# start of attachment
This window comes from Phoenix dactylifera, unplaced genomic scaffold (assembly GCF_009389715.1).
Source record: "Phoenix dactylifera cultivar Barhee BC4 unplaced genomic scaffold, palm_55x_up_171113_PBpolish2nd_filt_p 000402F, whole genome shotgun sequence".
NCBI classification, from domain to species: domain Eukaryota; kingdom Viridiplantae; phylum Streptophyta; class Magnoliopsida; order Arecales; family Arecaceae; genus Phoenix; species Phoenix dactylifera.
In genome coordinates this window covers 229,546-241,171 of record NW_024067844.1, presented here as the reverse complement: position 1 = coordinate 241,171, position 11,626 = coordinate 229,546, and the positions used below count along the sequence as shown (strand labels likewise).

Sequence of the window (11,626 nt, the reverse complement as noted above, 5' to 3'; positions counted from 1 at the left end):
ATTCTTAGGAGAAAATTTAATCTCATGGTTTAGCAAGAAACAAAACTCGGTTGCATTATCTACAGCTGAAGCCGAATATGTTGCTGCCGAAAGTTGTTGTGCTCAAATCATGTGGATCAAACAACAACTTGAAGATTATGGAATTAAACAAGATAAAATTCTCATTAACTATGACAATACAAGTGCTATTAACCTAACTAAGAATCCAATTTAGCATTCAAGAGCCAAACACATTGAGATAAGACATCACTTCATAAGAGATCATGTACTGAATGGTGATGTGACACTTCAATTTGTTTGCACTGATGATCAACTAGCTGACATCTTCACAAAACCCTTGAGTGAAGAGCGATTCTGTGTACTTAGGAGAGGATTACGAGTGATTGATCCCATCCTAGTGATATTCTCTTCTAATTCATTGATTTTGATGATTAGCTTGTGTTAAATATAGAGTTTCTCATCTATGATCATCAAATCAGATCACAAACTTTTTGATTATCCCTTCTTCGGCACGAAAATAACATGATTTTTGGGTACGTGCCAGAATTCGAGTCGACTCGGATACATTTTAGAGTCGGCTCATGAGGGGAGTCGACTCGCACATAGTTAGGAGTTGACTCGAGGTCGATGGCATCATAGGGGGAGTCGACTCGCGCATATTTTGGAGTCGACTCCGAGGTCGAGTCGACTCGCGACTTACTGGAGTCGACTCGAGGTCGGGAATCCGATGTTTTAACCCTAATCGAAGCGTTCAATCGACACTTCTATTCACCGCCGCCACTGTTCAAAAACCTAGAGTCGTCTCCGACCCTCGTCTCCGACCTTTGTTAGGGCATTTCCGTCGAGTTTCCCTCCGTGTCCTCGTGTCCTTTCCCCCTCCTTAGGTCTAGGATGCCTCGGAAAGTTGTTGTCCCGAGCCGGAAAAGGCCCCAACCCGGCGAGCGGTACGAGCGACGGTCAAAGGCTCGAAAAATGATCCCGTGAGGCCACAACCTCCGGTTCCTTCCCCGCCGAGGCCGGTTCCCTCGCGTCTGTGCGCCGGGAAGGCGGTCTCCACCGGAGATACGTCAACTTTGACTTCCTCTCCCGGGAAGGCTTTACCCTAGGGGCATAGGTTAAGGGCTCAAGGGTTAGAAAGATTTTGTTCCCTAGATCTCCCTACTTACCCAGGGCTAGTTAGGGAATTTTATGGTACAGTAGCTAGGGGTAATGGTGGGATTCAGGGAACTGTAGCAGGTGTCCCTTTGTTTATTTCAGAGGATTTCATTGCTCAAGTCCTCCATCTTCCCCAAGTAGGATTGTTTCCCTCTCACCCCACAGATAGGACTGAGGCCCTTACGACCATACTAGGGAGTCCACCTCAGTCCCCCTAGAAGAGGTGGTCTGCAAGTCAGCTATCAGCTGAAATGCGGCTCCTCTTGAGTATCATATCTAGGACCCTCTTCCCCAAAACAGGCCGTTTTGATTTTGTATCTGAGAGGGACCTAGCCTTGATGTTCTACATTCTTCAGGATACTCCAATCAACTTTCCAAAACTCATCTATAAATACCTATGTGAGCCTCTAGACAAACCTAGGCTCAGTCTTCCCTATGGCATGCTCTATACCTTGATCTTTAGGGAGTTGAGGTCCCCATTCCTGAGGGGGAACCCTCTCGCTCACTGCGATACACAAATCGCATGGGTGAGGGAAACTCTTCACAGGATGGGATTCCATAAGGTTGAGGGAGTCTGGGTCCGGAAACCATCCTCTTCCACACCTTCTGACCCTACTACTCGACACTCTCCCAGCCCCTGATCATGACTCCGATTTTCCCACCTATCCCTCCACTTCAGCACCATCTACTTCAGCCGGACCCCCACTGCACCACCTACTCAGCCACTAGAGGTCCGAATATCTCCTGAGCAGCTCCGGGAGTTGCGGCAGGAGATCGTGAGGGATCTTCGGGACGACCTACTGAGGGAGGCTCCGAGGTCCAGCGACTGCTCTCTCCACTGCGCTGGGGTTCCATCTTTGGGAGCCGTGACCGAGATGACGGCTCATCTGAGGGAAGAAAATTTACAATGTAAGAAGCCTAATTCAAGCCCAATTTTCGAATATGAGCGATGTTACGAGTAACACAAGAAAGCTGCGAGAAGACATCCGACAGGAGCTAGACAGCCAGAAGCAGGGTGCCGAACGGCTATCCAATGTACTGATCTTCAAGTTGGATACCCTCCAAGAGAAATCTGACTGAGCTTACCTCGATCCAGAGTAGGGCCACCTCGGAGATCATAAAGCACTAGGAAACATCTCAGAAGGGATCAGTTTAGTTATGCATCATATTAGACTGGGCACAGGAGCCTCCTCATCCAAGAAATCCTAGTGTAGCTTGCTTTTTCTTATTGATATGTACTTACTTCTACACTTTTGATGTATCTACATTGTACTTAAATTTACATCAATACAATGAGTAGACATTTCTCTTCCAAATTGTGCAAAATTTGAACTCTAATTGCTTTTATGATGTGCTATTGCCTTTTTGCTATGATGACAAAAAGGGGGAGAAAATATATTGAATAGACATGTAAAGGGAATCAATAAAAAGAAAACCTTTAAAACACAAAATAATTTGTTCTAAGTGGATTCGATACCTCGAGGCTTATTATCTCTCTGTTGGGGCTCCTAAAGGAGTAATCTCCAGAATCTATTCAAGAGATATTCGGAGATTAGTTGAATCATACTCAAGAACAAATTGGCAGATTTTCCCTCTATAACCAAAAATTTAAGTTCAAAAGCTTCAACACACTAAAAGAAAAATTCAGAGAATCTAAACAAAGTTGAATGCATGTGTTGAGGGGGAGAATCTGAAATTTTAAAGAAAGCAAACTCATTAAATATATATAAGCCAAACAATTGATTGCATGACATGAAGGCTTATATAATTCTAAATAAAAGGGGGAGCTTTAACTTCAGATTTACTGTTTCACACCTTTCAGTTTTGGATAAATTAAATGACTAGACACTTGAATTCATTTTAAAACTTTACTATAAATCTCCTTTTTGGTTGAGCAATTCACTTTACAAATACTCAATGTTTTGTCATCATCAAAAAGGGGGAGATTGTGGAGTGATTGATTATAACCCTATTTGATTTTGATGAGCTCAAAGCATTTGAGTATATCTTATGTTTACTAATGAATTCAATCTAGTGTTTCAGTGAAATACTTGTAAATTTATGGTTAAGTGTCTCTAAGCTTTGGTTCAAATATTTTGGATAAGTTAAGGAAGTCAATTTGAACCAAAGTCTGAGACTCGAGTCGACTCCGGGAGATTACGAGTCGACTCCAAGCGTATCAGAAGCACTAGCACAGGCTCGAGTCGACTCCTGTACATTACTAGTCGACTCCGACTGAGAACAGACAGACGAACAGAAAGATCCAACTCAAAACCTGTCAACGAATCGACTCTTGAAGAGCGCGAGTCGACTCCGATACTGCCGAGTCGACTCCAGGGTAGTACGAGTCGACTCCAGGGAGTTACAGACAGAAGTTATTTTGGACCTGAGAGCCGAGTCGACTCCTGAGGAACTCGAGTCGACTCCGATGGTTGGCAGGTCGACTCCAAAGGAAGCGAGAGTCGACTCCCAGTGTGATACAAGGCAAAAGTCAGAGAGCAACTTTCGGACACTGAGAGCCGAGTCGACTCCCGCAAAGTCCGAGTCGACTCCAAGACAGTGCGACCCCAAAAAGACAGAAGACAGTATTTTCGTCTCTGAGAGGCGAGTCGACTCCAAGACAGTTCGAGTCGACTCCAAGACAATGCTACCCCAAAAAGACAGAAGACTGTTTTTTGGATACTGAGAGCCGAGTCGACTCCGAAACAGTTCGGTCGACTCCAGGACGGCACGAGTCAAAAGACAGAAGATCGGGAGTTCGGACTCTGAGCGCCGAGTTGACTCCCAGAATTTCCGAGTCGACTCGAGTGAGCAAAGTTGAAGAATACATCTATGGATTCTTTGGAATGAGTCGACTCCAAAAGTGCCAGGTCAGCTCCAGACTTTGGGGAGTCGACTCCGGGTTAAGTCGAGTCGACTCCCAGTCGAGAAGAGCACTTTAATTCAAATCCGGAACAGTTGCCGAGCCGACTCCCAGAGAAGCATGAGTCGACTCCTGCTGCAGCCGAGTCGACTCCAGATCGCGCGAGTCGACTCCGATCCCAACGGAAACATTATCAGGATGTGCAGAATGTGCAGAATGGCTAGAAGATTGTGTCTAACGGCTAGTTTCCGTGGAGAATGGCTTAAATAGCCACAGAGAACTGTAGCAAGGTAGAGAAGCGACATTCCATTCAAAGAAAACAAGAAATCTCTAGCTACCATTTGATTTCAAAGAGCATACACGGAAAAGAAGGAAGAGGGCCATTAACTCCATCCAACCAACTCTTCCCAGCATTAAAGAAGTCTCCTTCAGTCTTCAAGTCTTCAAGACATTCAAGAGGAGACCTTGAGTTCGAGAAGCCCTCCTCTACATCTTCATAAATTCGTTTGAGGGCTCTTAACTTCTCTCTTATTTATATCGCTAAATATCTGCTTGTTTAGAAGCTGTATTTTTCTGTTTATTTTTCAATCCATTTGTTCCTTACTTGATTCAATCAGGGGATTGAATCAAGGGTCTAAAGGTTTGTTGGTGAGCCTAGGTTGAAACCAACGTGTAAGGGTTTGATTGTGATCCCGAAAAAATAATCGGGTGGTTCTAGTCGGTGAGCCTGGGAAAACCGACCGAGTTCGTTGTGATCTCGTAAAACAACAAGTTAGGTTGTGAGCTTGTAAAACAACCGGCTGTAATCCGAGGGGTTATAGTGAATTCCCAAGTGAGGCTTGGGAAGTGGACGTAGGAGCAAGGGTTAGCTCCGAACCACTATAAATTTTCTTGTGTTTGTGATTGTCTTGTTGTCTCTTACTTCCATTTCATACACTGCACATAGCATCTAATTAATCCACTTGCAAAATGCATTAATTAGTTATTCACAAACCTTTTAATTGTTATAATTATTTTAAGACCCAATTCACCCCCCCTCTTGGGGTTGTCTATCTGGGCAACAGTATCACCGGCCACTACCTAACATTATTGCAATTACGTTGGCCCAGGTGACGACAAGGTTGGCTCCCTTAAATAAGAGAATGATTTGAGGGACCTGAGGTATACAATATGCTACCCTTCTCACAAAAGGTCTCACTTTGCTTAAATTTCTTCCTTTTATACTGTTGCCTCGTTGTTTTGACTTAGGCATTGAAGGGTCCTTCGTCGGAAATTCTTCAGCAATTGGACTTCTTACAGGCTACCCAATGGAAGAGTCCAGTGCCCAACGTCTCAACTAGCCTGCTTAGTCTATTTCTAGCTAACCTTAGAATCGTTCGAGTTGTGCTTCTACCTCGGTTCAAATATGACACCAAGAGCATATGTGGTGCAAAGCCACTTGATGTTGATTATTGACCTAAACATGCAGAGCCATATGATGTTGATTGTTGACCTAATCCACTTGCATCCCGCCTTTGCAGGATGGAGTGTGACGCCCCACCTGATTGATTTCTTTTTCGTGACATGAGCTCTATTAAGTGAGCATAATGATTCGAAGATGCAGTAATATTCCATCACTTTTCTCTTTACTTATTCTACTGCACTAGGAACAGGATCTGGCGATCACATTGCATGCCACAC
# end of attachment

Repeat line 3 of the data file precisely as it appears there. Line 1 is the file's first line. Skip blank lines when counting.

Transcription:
NCBI classification, from domain to species: domain Eukaryota; kingdom Viridiplantae; phylum Streptophyta; class Magnoliopsida; order Arecales; family Arecaceae; genus Phoenix; species Phoenix dactylifera.